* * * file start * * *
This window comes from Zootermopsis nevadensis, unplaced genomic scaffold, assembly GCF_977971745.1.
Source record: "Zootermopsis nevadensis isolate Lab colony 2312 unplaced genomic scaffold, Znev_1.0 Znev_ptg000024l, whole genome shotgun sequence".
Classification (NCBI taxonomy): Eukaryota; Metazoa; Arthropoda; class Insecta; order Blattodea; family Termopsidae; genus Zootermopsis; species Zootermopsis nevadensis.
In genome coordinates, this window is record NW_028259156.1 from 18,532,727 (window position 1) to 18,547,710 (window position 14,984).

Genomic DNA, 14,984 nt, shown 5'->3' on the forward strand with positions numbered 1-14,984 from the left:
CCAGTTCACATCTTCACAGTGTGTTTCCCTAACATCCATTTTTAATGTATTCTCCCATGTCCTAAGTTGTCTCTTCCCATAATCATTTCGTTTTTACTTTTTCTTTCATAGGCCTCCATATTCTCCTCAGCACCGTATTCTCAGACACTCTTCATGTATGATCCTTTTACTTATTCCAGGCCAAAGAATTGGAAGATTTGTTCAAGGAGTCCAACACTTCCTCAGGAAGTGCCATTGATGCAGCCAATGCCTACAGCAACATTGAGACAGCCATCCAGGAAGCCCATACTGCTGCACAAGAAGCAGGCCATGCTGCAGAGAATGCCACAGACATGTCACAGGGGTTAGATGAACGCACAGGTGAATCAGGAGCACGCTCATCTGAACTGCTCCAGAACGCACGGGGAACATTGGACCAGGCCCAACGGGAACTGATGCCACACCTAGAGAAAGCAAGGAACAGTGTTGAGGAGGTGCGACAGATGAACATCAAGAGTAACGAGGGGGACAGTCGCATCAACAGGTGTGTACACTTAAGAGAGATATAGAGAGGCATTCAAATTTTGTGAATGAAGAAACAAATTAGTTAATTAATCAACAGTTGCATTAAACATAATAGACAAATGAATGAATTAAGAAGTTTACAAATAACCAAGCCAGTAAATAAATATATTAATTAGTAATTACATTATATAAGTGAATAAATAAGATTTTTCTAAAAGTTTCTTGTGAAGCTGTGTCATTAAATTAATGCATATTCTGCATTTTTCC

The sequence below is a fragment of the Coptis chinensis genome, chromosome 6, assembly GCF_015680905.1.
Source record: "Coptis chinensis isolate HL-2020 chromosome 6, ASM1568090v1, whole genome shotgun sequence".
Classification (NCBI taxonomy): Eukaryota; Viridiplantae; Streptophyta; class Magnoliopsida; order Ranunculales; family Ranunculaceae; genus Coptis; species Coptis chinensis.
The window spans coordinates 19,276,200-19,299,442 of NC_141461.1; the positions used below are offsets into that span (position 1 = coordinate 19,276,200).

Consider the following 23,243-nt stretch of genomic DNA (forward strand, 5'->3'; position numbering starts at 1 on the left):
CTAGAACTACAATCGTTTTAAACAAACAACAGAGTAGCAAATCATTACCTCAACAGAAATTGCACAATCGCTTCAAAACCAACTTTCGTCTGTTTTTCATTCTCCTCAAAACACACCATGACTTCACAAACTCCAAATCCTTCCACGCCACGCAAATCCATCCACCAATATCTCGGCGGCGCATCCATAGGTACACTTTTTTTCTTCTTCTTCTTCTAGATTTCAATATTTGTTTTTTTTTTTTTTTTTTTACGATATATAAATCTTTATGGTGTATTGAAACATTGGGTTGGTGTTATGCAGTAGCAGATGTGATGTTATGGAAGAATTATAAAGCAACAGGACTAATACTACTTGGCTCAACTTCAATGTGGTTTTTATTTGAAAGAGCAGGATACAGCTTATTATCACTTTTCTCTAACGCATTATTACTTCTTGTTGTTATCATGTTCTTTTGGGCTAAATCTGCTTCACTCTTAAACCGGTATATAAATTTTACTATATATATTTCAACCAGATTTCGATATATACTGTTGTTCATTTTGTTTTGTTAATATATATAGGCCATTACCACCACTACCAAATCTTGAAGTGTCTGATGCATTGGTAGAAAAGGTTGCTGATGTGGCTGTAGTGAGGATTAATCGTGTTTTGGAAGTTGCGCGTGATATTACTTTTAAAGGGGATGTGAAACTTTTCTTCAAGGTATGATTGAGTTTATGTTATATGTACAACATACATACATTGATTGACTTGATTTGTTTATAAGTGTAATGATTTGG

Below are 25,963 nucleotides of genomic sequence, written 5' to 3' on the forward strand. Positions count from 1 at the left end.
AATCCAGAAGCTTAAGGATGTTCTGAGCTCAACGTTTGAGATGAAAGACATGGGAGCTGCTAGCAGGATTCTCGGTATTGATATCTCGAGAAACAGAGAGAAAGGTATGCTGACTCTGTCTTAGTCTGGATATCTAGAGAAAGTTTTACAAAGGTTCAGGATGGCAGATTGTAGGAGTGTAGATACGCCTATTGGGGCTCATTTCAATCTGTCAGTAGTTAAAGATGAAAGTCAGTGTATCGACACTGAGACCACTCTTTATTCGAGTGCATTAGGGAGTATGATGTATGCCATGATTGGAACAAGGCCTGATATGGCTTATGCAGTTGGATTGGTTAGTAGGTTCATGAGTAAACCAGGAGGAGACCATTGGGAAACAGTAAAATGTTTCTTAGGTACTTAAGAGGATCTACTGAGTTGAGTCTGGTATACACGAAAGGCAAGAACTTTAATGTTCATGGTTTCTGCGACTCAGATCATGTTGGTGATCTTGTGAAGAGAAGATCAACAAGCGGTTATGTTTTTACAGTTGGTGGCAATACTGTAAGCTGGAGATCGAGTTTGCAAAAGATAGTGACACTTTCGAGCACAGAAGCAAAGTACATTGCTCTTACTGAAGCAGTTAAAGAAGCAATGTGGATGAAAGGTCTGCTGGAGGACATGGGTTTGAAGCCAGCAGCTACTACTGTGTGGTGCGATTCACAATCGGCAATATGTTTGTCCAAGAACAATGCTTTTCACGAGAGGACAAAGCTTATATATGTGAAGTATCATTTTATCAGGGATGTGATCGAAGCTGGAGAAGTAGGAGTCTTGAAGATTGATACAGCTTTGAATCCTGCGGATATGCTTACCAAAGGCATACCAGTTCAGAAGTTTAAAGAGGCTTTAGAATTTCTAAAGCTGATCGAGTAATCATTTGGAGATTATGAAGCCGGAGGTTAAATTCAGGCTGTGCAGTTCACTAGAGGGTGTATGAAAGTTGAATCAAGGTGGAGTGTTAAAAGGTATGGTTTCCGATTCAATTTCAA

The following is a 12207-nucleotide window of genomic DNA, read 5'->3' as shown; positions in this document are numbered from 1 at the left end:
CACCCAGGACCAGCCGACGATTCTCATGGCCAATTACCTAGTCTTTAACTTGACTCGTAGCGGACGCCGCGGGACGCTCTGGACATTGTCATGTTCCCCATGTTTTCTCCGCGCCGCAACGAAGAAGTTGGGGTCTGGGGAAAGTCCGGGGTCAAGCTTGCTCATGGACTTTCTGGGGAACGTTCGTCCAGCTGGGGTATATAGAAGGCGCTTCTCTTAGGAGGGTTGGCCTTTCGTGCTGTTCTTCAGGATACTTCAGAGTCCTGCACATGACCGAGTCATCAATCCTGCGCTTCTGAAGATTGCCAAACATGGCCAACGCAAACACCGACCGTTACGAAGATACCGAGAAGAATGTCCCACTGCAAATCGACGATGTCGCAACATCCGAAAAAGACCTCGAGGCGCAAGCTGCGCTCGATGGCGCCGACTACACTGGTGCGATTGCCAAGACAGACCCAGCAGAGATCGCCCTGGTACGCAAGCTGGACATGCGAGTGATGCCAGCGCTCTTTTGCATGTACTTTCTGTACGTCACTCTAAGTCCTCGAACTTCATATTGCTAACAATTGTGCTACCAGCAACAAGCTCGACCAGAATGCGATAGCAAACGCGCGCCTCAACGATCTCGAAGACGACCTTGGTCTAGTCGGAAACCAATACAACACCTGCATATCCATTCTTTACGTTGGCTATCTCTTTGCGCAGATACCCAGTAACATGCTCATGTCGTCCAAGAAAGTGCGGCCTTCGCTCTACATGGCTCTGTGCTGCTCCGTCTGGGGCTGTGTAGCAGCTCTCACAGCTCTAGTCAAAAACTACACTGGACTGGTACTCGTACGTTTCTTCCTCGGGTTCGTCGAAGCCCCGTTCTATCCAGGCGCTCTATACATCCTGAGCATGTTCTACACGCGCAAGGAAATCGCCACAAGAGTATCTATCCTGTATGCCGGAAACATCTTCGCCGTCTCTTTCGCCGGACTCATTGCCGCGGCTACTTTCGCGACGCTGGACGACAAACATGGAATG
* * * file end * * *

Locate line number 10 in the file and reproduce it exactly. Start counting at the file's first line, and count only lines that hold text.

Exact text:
The window spans coordinates 19,276,200-19,299,442 of NC_141461.1; the positions used below are offsets into that span (position 1 = coordinate 19,276,200).